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struggles to loosen it from its rock or from whatever it may be growing on, and does not rest until it has torn it loose and placed it on its shell.

There are numerous small crabs called pea crabs (Pinnotheres) which live habitually inside the shells of living mussels. The mussels and the crabs live together in apparent harmony and to their mutual benefit.

The relations between ants and aphids (plant lice) are often referred to in popular natural histories and books about


Fig. 230.—The hermit crab, Pagurus bernhardus, in snail shell covered with


insects as examples of symbiosis of unusual interest. Unfortunately, however, not enough careful study has been given to many of these apparently true examples of symbiosis to enable us to be certain of the truth of the alleged care and guarding of the ant-cows, as Linnæus called these aphids, by their milkers, the ants. That ants do swarm about the aphids to lap up the “honey dew” excreted by them is wholly true, and the very presence of the sharp-jawed and pugnacious ants must keep away many enemies of the defenseless plant lice, toothsome morsels for the ladybird beetles, flower-fly larvæ and other predatory insects.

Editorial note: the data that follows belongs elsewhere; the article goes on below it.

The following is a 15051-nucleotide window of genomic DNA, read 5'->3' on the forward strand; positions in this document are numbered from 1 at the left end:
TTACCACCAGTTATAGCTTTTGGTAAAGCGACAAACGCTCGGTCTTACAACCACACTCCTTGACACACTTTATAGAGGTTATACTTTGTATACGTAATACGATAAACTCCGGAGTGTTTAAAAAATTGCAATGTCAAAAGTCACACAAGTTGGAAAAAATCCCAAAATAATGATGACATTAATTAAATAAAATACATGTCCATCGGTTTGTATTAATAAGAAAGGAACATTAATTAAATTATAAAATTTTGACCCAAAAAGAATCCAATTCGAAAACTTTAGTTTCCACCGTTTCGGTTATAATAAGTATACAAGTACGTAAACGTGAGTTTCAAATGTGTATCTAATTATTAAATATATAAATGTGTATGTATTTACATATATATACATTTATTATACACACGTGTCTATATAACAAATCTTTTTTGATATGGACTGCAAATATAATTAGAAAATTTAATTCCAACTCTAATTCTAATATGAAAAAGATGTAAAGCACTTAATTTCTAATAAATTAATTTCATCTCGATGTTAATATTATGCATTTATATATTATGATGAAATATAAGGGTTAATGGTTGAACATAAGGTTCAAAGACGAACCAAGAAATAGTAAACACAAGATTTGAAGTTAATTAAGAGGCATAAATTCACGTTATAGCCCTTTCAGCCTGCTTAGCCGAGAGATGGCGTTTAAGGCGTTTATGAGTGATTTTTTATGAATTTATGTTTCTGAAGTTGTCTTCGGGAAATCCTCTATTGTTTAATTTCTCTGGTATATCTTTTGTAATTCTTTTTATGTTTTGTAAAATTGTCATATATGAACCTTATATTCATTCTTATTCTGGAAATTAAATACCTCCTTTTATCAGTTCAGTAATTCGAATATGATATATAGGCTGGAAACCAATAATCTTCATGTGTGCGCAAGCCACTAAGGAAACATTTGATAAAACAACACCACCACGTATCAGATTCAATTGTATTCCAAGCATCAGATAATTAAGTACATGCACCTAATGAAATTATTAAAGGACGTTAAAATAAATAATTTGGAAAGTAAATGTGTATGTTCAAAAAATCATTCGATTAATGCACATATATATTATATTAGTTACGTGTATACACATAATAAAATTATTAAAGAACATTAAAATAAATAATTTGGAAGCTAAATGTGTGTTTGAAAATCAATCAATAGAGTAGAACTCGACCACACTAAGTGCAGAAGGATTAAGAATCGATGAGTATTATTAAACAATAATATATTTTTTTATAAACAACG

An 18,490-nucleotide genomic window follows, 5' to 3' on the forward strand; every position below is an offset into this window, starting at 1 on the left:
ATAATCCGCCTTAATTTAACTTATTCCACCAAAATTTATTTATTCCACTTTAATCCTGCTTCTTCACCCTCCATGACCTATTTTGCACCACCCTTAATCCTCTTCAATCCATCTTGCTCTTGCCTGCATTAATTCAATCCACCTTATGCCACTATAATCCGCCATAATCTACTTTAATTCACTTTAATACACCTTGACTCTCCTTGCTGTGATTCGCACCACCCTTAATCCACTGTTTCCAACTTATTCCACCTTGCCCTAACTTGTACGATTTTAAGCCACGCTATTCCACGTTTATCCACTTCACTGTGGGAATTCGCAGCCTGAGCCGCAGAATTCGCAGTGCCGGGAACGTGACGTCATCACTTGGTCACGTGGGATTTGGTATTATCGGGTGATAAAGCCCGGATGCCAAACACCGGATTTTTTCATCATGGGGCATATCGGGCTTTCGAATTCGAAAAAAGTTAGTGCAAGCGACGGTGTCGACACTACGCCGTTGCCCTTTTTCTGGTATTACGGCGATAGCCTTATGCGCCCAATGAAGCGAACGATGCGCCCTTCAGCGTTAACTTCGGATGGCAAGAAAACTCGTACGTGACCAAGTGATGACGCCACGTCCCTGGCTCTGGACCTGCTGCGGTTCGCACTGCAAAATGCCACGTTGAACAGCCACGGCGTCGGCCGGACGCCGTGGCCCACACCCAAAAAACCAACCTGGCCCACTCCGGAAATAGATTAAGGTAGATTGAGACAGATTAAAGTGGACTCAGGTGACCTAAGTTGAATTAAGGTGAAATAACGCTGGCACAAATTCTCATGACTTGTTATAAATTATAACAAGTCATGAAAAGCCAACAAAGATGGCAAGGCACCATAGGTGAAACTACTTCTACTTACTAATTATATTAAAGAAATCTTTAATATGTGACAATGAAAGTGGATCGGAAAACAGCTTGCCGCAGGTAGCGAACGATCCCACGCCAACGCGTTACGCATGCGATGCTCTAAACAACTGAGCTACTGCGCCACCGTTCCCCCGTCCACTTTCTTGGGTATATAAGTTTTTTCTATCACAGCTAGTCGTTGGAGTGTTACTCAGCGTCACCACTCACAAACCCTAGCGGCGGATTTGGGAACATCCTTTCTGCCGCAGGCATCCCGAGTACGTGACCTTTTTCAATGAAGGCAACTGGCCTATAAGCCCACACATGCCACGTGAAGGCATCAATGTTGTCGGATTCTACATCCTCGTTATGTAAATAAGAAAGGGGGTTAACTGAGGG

In the case of the interesting relations between the corn root aphid, Aphis maidisradici, of the Mississippi Valley States and the little brown ant, Lasius brunneus, however, we have the careful observations of Professor Forbes to rely on. In the Mississippi Valley, this aphid deposits in autumn its eggs in the ground in corn fields, often in the galleries of the little brown ant. The following spring before the corn is planted, these eggs hatch. Now, the little brown ant is especially fond of the honey dew secreted by the corn root lice. So when the latter hatch in the spring, before there are corn roots for them to feed on, the ants carefully place them on the roots of certain kinds of grass and knotweed (Setaria, Polygonum), and there protect them until the corn germinates. They are then removed to the roots of the corn. It is probable that the ants even collect the eggs of the aphids in the autumn and carry them into their nests for protection and care.